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How Much of a Business Loan Can You Get?

Written by Banks Editorial Team

Updated December 18, 2023​

7 min. read​

Are you planning to make your entrepreneurial dreams a reality and start a business?

Well, a business loan can help you achieve your goal, whether it is to start a new business or expand an existing one. Read on to learn more about these types of loans and how you can qualify for one that suits the needs of your business.

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Overview: Getting a Business Loan

To get a business loan that suits your needs, you’ll have to meet certain criteria, which may vary depending on the lender.

Commercial loans can be as small as $1,000 and as large as $5 million, but it’s not as easy to qualify for a loan on the higher end of that spectrum. Plus, you may not even want to take out a huge loan if your business doesn’t require it since it’ll also mean you need to pay more in interest.

For the best results, you’ll have to be very clear about exactly what you need – including the loan amount and the loan terms that’ll be right for you. 

So, the question you must now be asking yourself is – how much business loan can I get? Well, that’ll depend on a number of factors, so let’s dive straight in and find out.

Factors Affecting How Much Business Loan You Can Get

Some of the most essential factors that can affect the loan amount you qualify for – and the amount the lender offers you – are as follows:

Credit Scores

To get a large business loan, your personal and business credit scores should both be excellent. If you’re a first-time entrepreneur and don’t have a business credit score, then your personal credit score should be anywhere between 640 and 700 in order to qualify for a substantial loan from any traditional lender.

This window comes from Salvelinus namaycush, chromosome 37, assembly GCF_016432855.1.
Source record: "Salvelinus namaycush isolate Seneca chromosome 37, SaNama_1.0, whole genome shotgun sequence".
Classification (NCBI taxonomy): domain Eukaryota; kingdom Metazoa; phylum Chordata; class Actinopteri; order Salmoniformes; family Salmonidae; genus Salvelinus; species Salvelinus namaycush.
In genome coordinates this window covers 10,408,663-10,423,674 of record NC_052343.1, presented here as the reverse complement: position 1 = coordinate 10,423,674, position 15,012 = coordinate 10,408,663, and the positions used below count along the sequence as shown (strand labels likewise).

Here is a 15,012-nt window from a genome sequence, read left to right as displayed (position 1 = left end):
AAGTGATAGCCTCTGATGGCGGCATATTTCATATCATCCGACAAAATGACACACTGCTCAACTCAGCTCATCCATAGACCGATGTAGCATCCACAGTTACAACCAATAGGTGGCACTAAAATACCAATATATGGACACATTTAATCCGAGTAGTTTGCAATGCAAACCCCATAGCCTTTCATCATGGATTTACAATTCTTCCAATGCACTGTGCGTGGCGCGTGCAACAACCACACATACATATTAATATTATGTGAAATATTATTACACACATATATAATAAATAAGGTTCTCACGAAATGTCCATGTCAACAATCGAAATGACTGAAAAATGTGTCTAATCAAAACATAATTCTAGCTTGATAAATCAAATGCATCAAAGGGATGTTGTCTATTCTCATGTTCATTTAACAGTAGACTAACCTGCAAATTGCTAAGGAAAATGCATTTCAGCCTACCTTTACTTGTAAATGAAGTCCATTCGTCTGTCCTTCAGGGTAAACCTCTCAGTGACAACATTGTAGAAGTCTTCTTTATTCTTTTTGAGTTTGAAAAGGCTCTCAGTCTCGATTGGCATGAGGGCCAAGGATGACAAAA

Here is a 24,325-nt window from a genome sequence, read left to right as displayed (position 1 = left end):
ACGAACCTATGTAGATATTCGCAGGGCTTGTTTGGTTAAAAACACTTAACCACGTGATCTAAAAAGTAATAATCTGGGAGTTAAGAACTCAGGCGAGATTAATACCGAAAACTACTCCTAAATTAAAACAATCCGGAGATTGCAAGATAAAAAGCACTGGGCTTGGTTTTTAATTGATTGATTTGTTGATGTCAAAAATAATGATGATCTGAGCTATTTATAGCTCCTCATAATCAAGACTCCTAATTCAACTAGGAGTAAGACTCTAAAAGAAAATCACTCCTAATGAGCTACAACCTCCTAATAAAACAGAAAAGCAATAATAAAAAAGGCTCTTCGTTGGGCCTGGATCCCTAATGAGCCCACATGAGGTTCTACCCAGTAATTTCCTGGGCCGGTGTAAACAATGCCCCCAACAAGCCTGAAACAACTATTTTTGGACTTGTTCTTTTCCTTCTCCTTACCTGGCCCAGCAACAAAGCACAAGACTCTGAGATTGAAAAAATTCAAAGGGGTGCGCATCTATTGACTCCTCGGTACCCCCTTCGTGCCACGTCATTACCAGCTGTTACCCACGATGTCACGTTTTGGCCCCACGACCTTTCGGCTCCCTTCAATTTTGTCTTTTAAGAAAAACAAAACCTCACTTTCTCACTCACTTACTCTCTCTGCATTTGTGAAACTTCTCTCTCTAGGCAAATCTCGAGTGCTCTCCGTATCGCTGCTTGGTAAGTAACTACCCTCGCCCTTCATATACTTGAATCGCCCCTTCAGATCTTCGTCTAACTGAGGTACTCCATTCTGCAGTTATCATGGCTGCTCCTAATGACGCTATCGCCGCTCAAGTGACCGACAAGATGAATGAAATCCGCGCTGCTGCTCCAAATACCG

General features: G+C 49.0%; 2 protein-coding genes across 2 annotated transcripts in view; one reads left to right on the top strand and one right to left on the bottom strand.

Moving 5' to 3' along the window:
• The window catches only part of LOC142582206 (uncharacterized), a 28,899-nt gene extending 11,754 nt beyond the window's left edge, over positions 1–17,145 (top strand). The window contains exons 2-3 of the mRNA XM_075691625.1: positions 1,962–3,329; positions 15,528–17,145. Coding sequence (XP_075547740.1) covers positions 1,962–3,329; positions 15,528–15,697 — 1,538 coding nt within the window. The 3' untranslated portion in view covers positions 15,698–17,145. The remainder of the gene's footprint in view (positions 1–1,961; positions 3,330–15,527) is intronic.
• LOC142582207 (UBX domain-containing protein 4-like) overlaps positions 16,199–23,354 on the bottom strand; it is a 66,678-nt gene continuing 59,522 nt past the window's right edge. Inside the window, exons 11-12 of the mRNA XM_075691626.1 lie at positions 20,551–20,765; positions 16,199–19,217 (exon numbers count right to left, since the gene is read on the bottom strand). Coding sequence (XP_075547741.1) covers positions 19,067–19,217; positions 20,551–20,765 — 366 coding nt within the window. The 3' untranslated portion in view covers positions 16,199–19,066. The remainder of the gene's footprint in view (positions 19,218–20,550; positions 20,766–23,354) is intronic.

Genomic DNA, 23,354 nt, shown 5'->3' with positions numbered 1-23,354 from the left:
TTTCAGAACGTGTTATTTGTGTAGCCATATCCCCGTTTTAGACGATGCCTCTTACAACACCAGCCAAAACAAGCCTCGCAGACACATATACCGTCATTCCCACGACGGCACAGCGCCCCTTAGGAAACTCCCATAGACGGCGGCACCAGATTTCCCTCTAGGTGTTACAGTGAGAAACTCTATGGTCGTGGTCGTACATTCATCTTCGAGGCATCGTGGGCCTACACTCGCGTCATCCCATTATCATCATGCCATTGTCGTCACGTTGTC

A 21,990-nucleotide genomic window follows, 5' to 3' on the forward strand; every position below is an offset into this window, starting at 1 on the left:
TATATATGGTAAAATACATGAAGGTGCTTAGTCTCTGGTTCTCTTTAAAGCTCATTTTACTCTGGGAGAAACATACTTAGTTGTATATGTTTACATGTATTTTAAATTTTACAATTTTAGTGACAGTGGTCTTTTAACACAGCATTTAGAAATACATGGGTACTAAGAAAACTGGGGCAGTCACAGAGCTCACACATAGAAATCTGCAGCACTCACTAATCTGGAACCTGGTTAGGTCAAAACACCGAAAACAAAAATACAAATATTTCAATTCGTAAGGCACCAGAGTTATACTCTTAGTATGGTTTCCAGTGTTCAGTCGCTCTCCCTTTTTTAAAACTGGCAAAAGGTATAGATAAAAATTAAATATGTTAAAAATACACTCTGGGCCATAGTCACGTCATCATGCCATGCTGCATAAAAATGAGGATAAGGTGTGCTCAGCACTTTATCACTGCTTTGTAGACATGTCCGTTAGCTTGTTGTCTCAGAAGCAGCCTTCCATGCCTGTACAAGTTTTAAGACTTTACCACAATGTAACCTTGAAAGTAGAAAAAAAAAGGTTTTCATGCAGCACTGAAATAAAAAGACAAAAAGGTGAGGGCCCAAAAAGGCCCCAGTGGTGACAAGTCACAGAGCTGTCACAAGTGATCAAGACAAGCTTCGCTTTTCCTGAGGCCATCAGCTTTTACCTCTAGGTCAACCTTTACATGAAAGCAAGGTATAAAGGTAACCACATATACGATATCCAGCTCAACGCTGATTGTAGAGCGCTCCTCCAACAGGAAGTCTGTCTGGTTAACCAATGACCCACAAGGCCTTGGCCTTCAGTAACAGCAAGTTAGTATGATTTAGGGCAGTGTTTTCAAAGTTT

Lenders typically offer large loan amounts only to business owners with good to excellent credit since they represent a lower credit risk and have a history of responsible credit management. However, if you have a low credit score, you can still qualify for a business loan (at a higher interest rate) from online or non-traditional lenders.

For example, the online lender ROK Financial does not require a minimum credit score but looks into other requirements like your gross sales or how long you have been in business. Providing several different loan types, they may be a good option to look into. If you want to understand if ROK Financial could help you secure a business loan, simply fill out the online form, and a leading expert will contact you to discuss your needs.


If you want to qualify for a larger loan amount with a lower interest rate and favorable terms, then borrowing against collateral might be a good idea. A collateral is simply an asset – such as real estate, equipment, or inventory – that you provide to the lender as security against the business loan.

In other words, the lender can sell the collateral to cover their losses if you’re unable to repay the loan.

Hence, collateral helps lower the lender’s risk, making it more likely that they’ll offer you a substantial loan amount. If the collateral isn’t available, you can take out an unsecured loan with a higher interest rate, but the amount you qualify for might be smaller.

Debt-to-Income Ratio

Your debt-to-income (DTI) ratio is the percentage of your monthly income that goes toward your monthly debt payments. If your DTI ratio is 50%, for instance, that means you only have half your paycheck left over after making your debt payments every month.

This would, in turn, affect your budget and make it hard for you to make the additional monthly payments on the new business loan you’re planning to take out.

Therefore, most lenders prefer borrowers with a DTI ratio of 35% or less. On the other hand, the lender may offer you a lower loan amount if your DTI ratio is higher than that.

Business Revenue

Your business revenue is the amount of money (before subtracting expenses) that your business brings in over the course of a month or year. The higher the revenue, the larger will be the loan amount that you can qualify for.

Many traditional lenders might only offer you one-tenth the amount of your annual revenue if you’re applying for an unsecured business loan without collateral. More lenient online lenders may offer a loan of about 30% of your annual revenue.